No people should be forbidden the influence of the forest. No child should grow up without a knowledge of the forest; and I mean a real forest and not a grove or village trees or a park. There are no forests in cities, however many trees there may be. As a city is much more than a collection of houses, so is a forest much more than a collection of trees. The forest has its own round of life, its characteristic attributes, its climate, and its inhabitants. When you enter a real forest you enter the solitudes, you are in the unexpressed distances. You walk on the mould of years and perhaps of ages. There is no other wind like the wind of the forest; there is no odor like the odor of the forest; there is no solitude more complete; there is no song of a brook like the song of a forest brook; there is no call of a bird like that of a forest bird; there are no mysteries so deep and which seem yet to be
within one’s realization.
While a forest is more than trees, yet the trees are the essential part of the forest; and no one ever really knows or understands a forest until he first understands a tree. There is no thing in nature finer and stronger than the bark of a tree; it is a thing in place, adapted to its ends, perfect in its conformation, beautiful in its color and its form and the sweep of its contour; and every bark is peculiar to its species. I think that one never really likes a tree until he is impelled to embrace it with his arms and to run his fingers through the grooves of its bark.
Man listens in the forest. He pauses in the forest. He finds himself. He loses himself in the town and even perhaps in the university. He may lose himself in business and in great affairs; but in the forest he is one with a tree, he stands by himself and yet has consolation, and he comes back to his own place in the scheme of things. We have almost forgotten to listen; so great and ceaseless is the racket that the little voices pass over our ears and we hear them not. I have asked person after person if he knew the song of the chipping-sparrow, and most of them are unaware that it has any song. We do not hear it in the
blare of the city street, in railway travel, or when we are in a thunderous crowd. We hear it in the still places and when our ears are ready to catch the smaller sounds. There is no music like the music of the forest, and the better part of it is faint and far away or high in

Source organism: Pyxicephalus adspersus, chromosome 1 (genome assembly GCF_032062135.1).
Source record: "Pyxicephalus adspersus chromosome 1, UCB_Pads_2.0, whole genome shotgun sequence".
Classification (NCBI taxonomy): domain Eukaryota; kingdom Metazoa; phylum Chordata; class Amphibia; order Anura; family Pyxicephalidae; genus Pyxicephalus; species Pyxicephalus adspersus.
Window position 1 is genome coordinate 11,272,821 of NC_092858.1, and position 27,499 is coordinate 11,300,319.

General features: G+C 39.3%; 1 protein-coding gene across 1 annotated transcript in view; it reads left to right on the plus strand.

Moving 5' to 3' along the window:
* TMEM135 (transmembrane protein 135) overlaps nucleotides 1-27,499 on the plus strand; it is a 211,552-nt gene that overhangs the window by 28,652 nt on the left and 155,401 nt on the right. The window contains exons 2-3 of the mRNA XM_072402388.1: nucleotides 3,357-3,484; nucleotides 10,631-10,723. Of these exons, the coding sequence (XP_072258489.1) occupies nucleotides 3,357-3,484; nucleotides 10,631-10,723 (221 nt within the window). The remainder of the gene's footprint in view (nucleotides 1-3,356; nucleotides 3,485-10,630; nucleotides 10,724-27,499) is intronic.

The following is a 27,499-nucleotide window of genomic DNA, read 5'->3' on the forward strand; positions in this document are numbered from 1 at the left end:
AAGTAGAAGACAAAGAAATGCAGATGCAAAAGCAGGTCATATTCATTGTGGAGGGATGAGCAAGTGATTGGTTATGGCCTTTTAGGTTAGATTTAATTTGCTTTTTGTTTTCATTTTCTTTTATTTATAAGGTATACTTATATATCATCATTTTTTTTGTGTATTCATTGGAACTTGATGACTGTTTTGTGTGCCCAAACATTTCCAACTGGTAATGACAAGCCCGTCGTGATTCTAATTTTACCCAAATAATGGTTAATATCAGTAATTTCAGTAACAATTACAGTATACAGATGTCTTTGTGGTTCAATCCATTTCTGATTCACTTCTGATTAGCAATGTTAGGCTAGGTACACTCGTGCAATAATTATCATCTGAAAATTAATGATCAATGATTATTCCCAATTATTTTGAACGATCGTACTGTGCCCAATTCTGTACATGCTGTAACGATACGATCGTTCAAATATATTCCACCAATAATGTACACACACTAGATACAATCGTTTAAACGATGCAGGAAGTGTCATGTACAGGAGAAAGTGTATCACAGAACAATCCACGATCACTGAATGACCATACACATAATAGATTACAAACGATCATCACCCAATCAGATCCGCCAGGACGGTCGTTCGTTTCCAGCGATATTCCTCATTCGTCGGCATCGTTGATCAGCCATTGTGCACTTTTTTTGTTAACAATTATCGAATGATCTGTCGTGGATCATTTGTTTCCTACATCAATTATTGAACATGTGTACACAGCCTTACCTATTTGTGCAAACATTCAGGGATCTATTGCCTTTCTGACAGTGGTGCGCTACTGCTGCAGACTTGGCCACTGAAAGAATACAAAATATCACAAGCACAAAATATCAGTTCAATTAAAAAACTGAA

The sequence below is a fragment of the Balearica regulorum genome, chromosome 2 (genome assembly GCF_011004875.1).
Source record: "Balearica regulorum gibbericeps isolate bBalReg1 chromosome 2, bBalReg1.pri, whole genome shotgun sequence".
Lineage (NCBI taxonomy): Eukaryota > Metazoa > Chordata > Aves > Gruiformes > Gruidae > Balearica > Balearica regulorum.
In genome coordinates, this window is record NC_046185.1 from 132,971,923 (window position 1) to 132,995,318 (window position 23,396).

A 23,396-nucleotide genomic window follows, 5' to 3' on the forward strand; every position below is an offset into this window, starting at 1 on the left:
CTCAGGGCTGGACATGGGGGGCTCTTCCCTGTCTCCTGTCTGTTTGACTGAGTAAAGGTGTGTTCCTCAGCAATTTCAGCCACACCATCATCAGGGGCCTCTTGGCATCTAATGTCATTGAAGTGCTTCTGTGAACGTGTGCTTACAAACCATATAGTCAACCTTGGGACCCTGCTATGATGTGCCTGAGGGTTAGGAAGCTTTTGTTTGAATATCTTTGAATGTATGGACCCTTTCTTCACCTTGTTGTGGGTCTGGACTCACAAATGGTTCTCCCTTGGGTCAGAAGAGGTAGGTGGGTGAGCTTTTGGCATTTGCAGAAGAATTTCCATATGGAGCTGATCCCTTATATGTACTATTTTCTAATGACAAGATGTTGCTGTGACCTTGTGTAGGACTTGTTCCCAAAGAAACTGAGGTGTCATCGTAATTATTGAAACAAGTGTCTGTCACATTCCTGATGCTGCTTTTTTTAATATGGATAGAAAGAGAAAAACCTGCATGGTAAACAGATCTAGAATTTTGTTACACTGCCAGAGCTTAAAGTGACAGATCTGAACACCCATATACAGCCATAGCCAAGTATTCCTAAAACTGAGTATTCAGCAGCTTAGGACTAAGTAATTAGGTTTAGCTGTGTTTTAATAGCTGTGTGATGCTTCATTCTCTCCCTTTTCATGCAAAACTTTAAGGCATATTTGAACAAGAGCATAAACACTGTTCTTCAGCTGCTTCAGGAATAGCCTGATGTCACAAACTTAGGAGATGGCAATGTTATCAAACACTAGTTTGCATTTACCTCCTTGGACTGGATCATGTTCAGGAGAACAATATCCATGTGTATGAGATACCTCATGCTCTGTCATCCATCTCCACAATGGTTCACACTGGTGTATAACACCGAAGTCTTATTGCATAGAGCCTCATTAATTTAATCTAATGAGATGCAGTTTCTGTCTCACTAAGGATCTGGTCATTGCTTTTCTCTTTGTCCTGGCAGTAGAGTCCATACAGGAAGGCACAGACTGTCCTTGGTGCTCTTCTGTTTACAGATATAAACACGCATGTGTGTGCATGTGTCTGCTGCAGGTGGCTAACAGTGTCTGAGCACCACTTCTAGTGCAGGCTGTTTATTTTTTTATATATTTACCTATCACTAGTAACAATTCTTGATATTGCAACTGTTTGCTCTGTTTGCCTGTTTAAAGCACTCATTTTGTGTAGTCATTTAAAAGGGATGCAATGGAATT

the tops of trees.
The forest may be an asylum. “The groves were God’s first temples.” We need all our altars and more, but we need also the sanctuary of the forest. It is a poor people that has no forests. I prize the farms because they have forests. It is a poor political philosophy that has no forests. It is a poor nation that has no forests and no workers in wood.
In many places there are the forests. I think that we do not get the most out of them. Certainly they have two uses: one for the products, and one for the human relief and the inspiration. I should like to see a movement looking toward the better utilization of the forests humanly, as we use school buildings and church buildings and public halls. I wish
that we might take our friends to the forests as we also take them to see the works of the masters. For this purpose, we should not go in large companies. We need sympathetic guidance. Parties of two and four may go separately to the forests to walk and to sit and to be silent. I would not forget the forest in the night, in the silence and the simplicity of the darkness. Strangely few are the people who know a real forest at dark. Few are those who know the forest when the rain is falling or when the snow covers the earth. Yet the forest is as real in all these moments as when the sun is at full and the weather is fair.
I wish that we might know the forest intimately and sensitively as a part of our background. I think it would do much to keep us close to the verities and the essentials.